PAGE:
Generally, the Commissioner's determinations in a notice of deficiency are presumed correct, and the taxpayer has the burden of proving that those determinations are erroneous. See Rule 142(a); Welch v. Helvering, 290 U.S. 111, 115 [12 AFTR 1456] (1933). In some cases the burden of proof with respect to relevant factual issues may shift to the Commissioner under section 7491(a). As there is no dispute as to a factual issue in this case, section 7491(a) is not applicable.

A taxpayer seeking a refund of overpaid taxes ordinarily must file a timely claim for a refund with the IRS that meets the requirements of section 6511. That section contains two separate provisions for determining the timeliness of a refund claim: The taxpayer must file a claim for a refund “within 3 years from the time the return was filed or 2 years from the time the tax was paid, whichever of such periods expires the later, or if no return was filed by the taxpayer, within 2 years from the time the tax was paid.” Sec. 6511(a)(1).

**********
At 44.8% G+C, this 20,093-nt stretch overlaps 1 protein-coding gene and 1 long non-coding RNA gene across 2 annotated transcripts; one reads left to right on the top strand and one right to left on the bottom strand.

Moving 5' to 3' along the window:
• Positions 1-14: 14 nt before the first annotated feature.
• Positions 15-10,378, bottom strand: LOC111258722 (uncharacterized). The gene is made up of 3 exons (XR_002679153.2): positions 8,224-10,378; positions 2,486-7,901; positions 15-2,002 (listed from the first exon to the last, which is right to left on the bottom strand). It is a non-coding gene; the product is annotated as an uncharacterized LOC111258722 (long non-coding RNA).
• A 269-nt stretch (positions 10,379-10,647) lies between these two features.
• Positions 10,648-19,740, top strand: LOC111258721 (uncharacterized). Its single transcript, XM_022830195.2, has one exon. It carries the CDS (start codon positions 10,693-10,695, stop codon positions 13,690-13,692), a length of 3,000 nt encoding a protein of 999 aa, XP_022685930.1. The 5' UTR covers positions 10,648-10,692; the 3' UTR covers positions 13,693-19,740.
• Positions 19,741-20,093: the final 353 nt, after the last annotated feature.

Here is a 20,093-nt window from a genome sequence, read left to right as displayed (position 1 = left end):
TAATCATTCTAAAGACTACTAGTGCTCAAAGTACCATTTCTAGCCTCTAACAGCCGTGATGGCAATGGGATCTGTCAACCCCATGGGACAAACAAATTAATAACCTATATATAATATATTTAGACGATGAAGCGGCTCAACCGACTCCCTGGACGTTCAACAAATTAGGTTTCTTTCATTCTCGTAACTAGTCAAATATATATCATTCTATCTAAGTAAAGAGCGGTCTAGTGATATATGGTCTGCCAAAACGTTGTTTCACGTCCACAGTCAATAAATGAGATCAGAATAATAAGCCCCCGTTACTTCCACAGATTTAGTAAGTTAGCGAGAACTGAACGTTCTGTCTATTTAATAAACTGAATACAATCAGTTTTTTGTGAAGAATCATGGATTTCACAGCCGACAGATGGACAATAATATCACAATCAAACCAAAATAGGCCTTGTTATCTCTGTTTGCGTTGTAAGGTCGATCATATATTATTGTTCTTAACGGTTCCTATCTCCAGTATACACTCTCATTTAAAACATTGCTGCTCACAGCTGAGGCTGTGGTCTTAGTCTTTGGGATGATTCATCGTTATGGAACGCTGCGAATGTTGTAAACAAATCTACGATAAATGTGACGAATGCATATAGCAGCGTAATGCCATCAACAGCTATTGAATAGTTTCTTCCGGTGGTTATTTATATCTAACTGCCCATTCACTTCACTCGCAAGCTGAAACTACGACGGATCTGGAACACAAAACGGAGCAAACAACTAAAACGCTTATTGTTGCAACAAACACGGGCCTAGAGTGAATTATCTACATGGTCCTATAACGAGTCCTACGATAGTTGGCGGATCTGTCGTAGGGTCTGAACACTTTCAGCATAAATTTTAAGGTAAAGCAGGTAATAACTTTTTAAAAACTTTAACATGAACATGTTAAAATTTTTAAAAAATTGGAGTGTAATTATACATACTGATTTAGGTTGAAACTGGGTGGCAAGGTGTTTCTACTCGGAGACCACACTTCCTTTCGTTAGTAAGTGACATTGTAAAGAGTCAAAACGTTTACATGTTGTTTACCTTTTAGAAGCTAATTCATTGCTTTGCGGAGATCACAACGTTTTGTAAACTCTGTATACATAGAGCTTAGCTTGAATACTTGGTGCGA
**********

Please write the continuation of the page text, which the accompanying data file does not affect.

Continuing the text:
Section 6511 also defines two “lookback” periods: if the claim is filed “within 3 years from the time the return was filed”, then the taxpayer is entitled to a refund of the portion of the tax paid within the 3 years immediately preceding the filing of the claim plus the period of any extension of time for filing the return. Sec. 6511(b)(2)(A). If the claim is not filed within that 3-year period, then the taxpayer is entitled to a refund of only that “portion of the tax paid during the 2 years immediately preceding the filing of the claim.” Sec. 6511(b)(2)(B). If no claim has been filed the refund cannot exceed the amount that would be allowable under section 6511(b)(2)(A) or (B) if a claim was filed on the date the refund is allowed. Sec. 6511(b)(2)(C).